Disclaimer: I don't own Doctor who, except in my mind.
He spends weeks fighting with himself.
The TARDIS is in orbit around a star and he argues with his reflection in the mirror. It has become ugly, a grotesque thing that he cannot bear to see. Nevertheless, he forces himself to look, to see what he truly is.
Davros called him the Destroyer of Worlds. But that, he knows, isn't quite correct. A world is just rocks and sand and dust. It isn't home without people to live on it. He is not a Destroyer of Worlds, but a Destroyer of Lives. Precious, irreplaceable lives. So many have died in his name. He wonders if it will ever stop.
Oh, Donna Noble. I am so, so sorry.
He spends his days screaming at himself. He almost punches the mirror, the day after she's gone. It is easier to be angry at himself than at the Universe, something that he cannot truly grasp in his hand and crush into a million tiny shards.
The question hovers in the back of his mind, threatening to drag him under. Was it the right thing to do?
By all accounts but one, it was. Donna was going to die, he couldn't just let her. Wilf and Sylvia would have killed him, though that didn't matter in the grand scheme of things. He didn't fear their wrath, though he pretended to. That wasn't what mattered. Donna was safe. She would live a normal life, unharmed and protected.
The single account left, of course, was Donna's own. She would have rather died there in the TARDIS than go back to what she had been before. The splendor of the universe was trapped in her mind, never again to be free. The worst part was, Donna's own account equaled everyone else's. It wasn't because she was part Time Lord or because she was more important. It was because she was Donna. She had just as much right to decide her own life as anyone else had to decide theirs.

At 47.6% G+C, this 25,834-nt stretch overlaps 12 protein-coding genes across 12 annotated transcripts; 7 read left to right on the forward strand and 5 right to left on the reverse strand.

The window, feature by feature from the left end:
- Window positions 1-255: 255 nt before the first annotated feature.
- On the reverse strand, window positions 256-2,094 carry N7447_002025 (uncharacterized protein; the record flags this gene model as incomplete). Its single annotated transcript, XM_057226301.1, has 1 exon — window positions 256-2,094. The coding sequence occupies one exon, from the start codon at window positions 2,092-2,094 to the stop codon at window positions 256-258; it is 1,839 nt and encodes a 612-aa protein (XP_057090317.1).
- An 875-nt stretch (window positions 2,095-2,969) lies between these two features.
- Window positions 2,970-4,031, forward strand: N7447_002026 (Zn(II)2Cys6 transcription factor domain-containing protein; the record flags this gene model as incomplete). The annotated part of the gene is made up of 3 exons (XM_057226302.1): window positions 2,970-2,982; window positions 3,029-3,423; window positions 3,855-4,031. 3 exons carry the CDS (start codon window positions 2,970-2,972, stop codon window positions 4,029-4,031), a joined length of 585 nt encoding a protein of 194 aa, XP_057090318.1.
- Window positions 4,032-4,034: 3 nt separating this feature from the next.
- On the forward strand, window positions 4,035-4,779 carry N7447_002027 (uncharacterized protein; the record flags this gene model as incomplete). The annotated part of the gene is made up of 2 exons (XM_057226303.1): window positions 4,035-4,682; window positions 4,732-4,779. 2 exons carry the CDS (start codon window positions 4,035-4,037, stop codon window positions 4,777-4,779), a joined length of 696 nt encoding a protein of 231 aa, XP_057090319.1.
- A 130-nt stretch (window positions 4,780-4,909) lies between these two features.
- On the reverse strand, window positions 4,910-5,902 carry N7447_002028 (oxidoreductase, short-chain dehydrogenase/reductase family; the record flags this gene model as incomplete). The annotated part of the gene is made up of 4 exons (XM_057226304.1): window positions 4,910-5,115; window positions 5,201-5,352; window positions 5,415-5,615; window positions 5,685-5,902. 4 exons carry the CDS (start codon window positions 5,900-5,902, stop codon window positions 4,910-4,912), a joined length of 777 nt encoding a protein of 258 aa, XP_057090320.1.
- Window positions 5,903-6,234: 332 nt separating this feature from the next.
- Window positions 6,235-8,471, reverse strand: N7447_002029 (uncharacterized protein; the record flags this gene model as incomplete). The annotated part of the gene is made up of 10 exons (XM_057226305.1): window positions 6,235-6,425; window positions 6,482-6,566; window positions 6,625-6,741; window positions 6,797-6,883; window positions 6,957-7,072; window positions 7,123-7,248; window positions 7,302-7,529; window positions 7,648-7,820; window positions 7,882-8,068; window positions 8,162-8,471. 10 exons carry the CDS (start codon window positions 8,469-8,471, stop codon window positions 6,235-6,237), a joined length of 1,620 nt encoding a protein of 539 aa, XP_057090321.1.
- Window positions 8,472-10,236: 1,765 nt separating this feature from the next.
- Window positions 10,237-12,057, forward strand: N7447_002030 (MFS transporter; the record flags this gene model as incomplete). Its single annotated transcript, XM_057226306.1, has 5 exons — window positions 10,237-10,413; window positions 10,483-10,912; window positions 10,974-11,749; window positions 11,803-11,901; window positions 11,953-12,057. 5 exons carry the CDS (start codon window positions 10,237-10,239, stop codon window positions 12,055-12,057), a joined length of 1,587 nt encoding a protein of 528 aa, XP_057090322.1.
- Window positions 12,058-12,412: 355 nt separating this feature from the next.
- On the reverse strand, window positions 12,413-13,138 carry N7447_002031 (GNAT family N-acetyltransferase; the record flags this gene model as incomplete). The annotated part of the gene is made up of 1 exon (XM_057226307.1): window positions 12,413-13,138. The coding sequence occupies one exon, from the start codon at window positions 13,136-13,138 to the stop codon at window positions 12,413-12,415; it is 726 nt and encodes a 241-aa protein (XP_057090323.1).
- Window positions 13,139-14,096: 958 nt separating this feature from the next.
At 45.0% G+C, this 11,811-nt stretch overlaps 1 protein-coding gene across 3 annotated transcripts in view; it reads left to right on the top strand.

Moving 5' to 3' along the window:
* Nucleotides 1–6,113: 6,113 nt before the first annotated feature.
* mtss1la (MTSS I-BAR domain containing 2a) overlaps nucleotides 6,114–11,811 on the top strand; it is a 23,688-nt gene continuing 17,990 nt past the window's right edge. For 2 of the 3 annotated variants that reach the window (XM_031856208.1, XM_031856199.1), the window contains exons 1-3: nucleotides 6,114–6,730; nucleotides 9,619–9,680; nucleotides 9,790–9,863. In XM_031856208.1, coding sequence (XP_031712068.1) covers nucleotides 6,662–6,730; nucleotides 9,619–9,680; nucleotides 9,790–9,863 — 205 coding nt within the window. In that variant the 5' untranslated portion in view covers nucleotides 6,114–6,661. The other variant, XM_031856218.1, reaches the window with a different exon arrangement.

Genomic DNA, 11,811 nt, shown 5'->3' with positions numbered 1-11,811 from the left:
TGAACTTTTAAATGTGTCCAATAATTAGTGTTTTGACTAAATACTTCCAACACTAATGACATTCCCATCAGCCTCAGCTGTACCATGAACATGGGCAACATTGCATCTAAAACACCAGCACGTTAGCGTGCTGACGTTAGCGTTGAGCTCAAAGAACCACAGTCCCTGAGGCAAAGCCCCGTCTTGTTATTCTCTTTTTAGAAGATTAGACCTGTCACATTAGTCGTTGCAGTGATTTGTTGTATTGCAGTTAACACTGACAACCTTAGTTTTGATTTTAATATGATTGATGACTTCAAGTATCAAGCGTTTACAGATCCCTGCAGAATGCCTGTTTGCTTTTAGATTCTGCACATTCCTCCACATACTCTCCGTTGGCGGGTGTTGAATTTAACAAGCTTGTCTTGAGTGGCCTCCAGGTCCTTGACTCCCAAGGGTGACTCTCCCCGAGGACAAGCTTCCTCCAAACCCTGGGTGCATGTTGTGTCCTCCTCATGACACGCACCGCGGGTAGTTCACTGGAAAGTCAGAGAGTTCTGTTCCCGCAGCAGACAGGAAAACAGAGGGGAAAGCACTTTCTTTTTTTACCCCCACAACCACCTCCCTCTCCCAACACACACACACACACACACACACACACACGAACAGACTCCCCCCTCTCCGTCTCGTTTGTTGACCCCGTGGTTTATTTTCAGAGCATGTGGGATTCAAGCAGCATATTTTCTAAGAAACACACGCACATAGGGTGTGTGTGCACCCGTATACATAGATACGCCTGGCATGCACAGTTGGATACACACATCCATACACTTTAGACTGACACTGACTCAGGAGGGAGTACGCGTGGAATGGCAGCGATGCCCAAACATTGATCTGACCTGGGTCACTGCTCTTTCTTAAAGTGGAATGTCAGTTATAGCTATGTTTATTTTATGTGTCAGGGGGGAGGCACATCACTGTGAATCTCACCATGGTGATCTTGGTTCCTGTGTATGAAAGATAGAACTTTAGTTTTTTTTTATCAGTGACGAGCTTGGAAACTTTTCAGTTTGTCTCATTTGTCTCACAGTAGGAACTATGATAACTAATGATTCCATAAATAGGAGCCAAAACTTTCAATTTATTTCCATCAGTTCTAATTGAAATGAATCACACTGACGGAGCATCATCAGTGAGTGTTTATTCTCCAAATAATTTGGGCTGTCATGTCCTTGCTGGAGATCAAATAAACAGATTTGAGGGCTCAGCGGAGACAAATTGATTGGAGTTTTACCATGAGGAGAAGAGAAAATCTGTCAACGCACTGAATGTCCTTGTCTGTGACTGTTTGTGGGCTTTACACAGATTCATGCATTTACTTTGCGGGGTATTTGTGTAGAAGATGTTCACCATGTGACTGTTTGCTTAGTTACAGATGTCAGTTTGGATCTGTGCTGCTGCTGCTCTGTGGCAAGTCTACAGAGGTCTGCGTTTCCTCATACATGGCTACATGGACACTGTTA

He had taken that decision from her to save her life, though she didn't want him to. The last thing she wanted was to leave, yet he had forced her to do just that against her will. It wasn't fair for either of them.
He looked in on her from time to time, just to make sure she was alright. He had watched her half a dozen times since that day. He always stayed a second too long and she had felt his presence in the back of her mind. Every time she turned to look and every time he ducked out of sight just in time.
He missed her. More importantly, he could see that she missed him. She wandered the streets and shops, never buying, only looking, with a far off gaze in her eyes. Those were the eyes of true, profound loss. His own eyes, peering back in the mirror, looked the same. Because of this, he knew that they had both lost their will to live. He sighed and turned away from her one final time.
He no longer had anything to lose.